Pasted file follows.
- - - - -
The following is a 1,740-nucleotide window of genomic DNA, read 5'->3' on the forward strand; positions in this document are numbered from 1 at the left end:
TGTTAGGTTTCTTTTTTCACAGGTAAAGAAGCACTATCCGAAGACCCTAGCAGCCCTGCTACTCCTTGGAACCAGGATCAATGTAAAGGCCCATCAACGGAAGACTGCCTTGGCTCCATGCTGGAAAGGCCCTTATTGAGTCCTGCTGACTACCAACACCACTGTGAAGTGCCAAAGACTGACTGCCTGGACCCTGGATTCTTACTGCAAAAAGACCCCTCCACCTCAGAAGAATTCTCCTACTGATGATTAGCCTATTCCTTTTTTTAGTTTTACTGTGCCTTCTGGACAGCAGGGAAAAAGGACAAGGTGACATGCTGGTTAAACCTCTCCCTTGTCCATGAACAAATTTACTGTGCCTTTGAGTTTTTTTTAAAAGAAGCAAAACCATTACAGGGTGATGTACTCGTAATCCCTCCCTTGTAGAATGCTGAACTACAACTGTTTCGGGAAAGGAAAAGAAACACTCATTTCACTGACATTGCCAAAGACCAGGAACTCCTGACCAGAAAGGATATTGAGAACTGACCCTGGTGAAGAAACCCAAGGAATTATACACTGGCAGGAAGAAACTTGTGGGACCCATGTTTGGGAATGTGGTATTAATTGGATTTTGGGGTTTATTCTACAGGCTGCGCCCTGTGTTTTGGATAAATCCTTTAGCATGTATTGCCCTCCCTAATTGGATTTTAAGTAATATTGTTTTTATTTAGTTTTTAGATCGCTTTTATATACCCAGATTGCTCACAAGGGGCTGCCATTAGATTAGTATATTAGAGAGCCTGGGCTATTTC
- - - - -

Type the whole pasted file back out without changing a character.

The following is a 1,740-nucleotide window of genomic DNA, read 5'->3' on the forward strand; positions in this document are numbered from 1 at the left end:
TGTTAGGTTTCTTTTTTCACAGGTAAAGAAGCACTATCCGAAGACCCTAGCAGCCCTGCTACTCCTTGGAACCAGGATCAATGTAAAGGCCCATCAACGGAAGACTGCCTTGGCTCCATGCTGGAAAGGCCCTTATTGAGTCCTGCTGACTACCAACACCACTGTGAAGTGCCAAAGACTGACTGCCTGGACCCTGGATTCTTACTGCAAAAAGACCCCTCCACCTCAGAAGAATTCTCCTACTGATGATTAGCCTATTCCTTTTTTTAGTTTTACTGTGCCTTCTGGACAGCAGGGAAAAAGGACAAGGTGACATGCTGGTTAAACCTCTCCCTTGTCCATGAACAAATTTACTGTGCCTTTGAGTTTTTTTTAAAAGAAGCAAAACCATTACAGGGTGATGTACTCGTAATCCCTCCCTTGTAGAATGCTGAACTACAACTGTTTCGGGAAAGGAAAAGAAACACTCATTTCACTGACATTGCCAAAGACCAGGAACTCCTGACCAGAAAGGATATTGAGAACTGACCCTGGTGAAGAAACCCAAGGAATTATACACTGGCAGGAAGAAACTTGTGGGACCCATGTTTGGGAATGTGGTATTAATTGGATTTTGGGGTTTATTCTACAGGCTGCGCCCTGTGTTTTGGATAAATCCTTTAGCATGTATTGCCCTCCCTAATTGGATTTTAAGTAATATTGTTTTTATTTAGTTTTTAGATCGCTTTTATATACCCAGATTGCTCACAAGGGGCTGCCATTAGATTAGTATATTAGAGAGCCTGGGCTATTTC